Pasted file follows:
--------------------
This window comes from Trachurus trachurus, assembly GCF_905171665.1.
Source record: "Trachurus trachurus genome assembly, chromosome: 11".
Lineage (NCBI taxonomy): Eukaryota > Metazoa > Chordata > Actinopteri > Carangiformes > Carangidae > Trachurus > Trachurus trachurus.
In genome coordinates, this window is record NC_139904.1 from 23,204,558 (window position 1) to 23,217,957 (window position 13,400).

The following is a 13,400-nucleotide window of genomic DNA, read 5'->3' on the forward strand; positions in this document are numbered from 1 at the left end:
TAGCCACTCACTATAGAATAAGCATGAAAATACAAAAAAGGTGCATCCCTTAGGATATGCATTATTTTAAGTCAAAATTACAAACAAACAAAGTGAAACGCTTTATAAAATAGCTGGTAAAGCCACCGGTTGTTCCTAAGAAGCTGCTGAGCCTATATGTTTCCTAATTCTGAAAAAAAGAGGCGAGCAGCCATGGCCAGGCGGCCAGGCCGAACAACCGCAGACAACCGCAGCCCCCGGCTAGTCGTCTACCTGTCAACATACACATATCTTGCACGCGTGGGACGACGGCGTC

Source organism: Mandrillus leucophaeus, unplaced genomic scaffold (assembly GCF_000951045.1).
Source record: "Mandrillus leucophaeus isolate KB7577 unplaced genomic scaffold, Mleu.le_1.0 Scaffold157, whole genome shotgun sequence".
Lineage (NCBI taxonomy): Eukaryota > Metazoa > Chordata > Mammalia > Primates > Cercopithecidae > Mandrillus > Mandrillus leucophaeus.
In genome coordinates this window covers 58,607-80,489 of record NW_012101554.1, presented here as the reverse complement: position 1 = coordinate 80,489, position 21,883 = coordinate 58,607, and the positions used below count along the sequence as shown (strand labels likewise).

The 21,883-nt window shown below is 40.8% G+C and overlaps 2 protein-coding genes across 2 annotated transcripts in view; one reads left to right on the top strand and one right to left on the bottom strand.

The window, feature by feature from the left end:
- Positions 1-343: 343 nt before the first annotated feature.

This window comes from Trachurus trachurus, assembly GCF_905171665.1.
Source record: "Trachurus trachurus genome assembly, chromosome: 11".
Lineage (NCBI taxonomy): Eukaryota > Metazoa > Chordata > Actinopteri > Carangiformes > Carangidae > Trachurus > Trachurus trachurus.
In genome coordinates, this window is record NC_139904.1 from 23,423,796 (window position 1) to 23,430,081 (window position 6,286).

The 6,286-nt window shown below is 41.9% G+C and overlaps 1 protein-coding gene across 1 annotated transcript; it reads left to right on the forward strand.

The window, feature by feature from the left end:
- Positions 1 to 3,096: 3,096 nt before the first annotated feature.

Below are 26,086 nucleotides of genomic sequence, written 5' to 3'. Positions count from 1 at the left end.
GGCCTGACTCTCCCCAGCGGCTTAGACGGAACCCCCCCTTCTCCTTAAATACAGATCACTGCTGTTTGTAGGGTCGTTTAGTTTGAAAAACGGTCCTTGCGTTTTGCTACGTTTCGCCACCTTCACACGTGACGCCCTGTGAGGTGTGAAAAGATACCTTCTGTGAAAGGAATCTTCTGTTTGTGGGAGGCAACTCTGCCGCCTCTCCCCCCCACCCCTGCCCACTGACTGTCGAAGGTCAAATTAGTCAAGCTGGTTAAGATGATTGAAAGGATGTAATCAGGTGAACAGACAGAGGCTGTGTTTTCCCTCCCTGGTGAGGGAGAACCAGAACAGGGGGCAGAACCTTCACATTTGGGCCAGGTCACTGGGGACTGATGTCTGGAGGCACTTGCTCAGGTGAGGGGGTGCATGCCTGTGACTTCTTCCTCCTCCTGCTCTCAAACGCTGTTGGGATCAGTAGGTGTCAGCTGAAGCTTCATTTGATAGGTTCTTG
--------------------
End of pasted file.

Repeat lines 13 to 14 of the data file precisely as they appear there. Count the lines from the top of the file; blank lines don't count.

- Positions 1-343: 343 nt before the first annotated feature.

This window comes from Trachurus trachurus, assembly GCF_905171665.1.